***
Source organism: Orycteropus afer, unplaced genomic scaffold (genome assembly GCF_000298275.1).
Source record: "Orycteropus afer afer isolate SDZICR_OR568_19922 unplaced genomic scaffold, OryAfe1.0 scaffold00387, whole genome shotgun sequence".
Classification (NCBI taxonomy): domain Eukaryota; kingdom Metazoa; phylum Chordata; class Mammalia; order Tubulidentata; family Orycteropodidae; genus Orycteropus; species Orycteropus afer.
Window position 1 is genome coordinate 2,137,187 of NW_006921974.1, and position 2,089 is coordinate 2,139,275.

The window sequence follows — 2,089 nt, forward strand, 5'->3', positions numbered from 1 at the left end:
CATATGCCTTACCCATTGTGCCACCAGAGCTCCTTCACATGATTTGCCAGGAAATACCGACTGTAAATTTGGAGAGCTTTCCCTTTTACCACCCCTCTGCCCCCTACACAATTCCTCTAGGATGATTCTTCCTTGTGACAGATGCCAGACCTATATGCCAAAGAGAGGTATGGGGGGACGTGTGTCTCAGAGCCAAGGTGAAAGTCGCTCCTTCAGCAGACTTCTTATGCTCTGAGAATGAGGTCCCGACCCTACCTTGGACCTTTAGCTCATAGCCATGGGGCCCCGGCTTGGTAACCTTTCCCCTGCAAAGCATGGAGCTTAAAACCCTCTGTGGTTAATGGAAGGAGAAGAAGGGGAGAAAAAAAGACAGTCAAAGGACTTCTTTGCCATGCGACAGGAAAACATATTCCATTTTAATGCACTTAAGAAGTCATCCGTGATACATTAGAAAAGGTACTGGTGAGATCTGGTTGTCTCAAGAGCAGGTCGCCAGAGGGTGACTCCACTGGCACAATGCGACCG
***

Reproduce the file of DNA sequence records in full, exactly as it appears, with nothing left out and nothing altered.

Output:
Source organism: Orycteropus afer, unplaced genomic scaffold (genome assembly GCF_000298275.1).
Source record: "Orycteropus afer afer isolate SDZICR_OR568_19922 unplaced genomic scaffold, OryAfe1.0 scaffold00387, whole genome shotgun sequence".
Classification (NCBI taxonomy): domain Eukaryota; kingdom Metazoa; phylum Chordata; class Mammalia; order Tubulidentata; family Orycteropodidae; genus Orycteropus; species Orycteropus afer.
Window position 1 is genome coordinate 2,137,187 of NW_006921974.1, and position 2,089 is coordinate 2,139,275.

The window sequence follows — 2,089 nt, forward strand, 5'->3', positions numbered from 1 at the left end:
CATATGCCTTACCCATTGTGCCACCAGAGCTCCTTCACATGATTTGCCAGGAAATACCGACTGTAAATTTGGAGAGCTTTCCCTTTTACCACCCCTCTGCCCCCTACACAATTCCTCTAGGATGATTCTTCCTTGTGACAGATGCCAGACCTATATGCCAAAGAGAGGTATGGGGGGACGTGTGTCTCAGAGCCAAGGTGAAAGTCGCTCCTTCAGCAGACTTCTTATGCTCTGAGAATGAGGTCCCGACCCTACCTTGGACCTTTAGCTCATAGCCATGGGGCCCCGGCTTGGTAACCTTTCCCCTGCAAAGCATGGAGCTTAAAACCCTCTGTGGTTAATGGAAGGAGAAGAAGGGGAGAAAAAAAGACAGTCAAAGGACTTCTTTGCCATGCGACAGGAAAACATATTCCATTTTAATGCACTTAAGAAGTCATCCGTGATACATTAGAAAAGGTACTGGTGAGATCTGGTTGTCTCAAGAGCAGGTCGCCAGAGGGTGACTCCACTGGCACAATGCGACCG